In fact, in the right light, Fred Krueger is the archetypal patriarch. With his striped sweater and khakis, dad-perfect puns (“Father knows best!” ) he’s just a heteronormative man with a wife, a child, and a hobby. Freddy Krueger, the boogeyman, is a monstrous vision of an overly empowered and dangerous father figure who knows your thoughts and invades your most personal space. The most frightening thing about Freddy Krueger has always been that in dreams, he can be anything his victim detests, and so he desires. But in Freddy’s Dead he’s not just a wise guy sticking his tongue down your throat, but a vision of a wife beater, child molester, and mental illness itself; an amalgamation of a real man and the kind of harrowing PTSD that abuse victims suffer the rest of their lives.
In shadow Elm Street’s schoolyard, a particularly odd interaction occurs between the gang and a couple (Rosanne Barr and Tom Arnold, no less!).The sight of a bunch of teenagers leaves Roseanne absolutely fawning over them, crying, “I want my children back,” while Tom bats her down with what seems his usual reminder, “But you know they bring him.” Under Freddy’s rule, the family unit is no longer a plausible reality, because of course, when pedophillic, nightmare-fuelled, hyper masculine rage is all that’s available, children no longer seem a responsible choice. Talalay’s vision of Elm Street is still haunted, but it’s crumbling; no longer viable for a villain like Krueger, the man who eats his young.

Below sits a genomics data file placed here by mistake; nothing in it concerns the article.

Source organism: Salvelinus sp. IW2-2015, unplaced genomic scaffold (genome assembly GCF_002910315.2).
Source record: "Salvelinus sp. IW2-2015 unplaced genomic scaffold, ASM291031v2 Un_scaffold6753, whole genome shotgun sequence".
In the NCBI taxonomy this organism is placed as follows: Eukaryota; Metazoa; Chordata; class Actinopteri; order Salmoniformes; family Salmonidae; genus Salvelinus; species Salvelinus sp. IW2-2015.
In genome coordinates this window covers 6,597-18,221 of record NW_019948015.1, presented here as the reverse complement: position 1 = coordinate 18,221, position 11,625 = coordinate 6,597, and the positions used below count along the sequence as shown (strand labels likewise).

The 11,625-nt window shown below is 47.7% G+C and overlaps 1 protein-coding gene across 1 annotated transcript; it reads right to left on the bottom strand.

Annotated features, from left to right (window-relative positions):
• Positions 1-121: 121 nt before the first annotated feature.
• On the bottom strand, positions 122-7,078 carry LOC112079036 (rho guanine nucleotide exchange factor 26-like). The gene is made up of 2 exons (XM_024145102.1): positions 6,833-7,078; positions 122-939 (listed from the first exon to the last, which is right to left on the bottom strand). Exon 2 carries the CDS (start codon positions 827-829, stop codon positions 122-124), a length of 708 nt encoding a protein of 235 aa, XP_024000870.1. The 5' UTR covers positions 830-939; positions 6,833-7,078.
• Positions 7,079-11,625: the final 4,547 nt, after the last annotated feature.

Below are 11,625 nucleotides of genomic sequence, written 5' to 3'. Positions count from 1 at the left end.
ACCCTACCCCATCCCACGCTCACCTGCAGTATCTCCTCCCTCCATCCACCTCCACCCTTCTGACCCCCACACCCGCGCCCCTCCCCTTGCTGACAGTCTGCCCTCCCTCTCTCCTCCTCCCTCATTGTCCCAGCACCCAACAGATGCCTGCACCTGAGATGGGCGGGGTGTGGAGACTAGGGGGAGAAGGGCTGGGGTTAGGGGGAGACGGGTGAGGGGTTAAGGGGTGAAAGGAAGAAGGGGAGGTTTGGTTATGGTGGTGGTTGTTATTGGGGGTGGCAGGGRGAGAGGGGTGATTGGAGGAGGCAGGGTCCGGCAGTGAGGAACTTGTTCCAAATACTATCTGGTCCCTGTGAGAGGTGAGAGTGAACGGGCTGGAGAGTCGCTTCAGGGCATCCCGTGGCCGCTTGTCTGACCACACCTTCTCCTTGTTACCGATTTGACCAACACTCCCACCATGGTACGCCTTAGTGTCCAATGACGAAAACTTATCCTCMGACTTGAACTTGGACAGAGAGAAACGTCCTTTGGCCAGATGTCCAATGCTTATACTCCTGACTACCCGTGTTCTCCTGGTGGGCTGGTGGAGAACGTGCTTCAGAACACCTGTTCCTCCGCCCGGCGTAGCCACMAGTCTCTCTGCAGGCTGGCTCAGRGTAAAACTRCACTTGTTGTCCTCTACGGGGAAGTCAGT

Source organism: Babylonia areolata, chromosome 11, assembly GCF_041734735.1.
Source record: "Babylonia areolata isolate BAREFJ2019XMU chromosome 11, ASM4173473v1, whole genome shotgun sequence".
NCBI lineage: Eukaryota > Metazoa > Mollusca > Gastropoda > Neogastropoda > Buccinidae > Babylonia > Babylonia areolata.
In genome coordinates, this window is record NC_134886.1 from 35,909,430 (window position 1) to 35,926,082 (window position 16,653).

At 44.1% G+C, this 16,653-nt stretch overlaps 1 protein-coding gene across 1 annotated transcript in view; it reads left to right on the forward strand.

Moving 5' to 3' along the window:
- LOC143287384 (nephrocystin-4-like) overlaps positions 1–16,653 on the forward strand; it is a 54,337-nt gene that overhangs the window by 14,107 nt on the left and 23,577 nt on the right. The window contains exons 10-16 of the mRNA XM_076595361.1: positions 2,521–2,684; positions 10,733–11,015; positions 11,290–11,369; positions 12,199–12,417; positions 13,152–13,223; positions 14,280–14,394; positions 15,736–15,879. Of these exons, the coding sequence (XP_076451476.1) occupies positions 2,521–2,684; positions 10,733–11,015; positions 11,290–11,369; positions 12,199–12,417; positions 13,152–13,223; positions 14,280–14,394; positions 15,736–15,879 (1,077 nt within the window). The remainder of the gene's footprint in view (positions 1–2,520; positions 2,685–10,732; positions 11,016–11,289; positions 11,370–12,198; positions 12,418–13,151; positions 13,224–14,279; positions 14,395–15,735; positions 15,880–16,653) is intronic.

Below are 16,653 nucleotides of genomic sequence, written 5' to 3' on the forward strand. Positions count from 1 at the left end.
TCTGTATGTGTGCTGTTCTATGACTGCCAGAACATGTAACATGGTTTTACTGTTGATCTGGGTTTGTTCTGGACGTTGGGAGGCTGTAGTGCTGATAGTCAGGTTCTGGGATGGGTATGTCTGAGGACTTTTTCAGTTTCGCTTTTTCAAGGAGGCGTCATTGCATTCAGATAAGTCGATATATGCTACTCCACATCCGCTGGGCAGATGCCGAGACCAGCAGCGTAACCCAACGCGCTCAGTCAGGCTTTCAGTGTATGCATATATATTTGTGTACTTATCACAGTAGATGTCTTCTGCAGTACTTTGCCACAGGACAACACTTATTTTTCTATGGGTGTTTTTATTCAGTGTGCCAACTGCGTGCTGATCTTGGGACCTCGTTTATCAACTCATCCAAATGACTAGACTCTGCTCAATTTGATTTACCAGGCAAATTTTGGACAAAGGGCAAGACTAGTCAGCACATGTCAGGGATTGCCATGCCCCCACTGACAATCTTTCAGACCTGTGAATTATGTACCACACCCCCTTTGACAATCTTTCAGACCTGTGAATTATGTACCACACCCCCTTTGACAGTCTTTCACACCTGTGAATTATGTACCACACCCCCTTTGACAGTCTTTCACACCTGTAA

It should be no surprise then that John Doe turns out to be the Marion Crane of Elm Street, giving way to a story that’s really all about Dr. Maggie Burroughs – psychiatrist, grown-up, and surprise daughter of Freddy Krueger. The idea horrifies Burroughs while simultaneously delighting Krueger, who redresses her in a nightmare in girlish pigtails and a little pink dress. Burroughs, played by Lisa Zane in a powerfully early nineties pantsuit, is the picture of confidence and the sexiness that comes with it. Here, she’s dressed down and forcefully feminised by a man that claims not only to be her biological father, but her philosophical legacy. When she gets her hands on his glove, Krueger insists, “Let your daddy show you how to use it.” It’s gross and it’s crass and it’s everything this franchise has ever espoused to be. It makes it all the more powerful and subversive then when she impales him with it.
In horror especially, there have always been certain films that lend themselves to the “feminist mis-read.” We’ve been reading into final girls and sexual punishment since Carol Clover took on Halloween. In a genre that most often chooses to play with archetypes over fully fleshed characters, it’s easy to stretch our fears and social perspectives like a skin across the skeleton of an urban legend. Less often, there’s that special horror movie that comes around and simply serves its feminism up on a shiny silver platter. Freddy’s Dead may be a turkey in the eyes of the traditional film goer, but for the critic seeking comical, stinging, violent satire of the patriarchy, I’d go so far as to say it’s precisely what Rachel Talalay intended.
*That’s correct: there are no current horror franchises employing women as directors. Not Paranormal Activity, not Saw, not a one of Friday the 13th’s eleven sequels. If I’m missing one, please let me know. I think I’ve done my due diligence on this, but this truly seems to be fact, not fiction.
by Alex Landers
Alex is a child of the late eighties, a horror fan, and an unapologetic feminist. Playwright and visual artist, too. She writes film criticism at .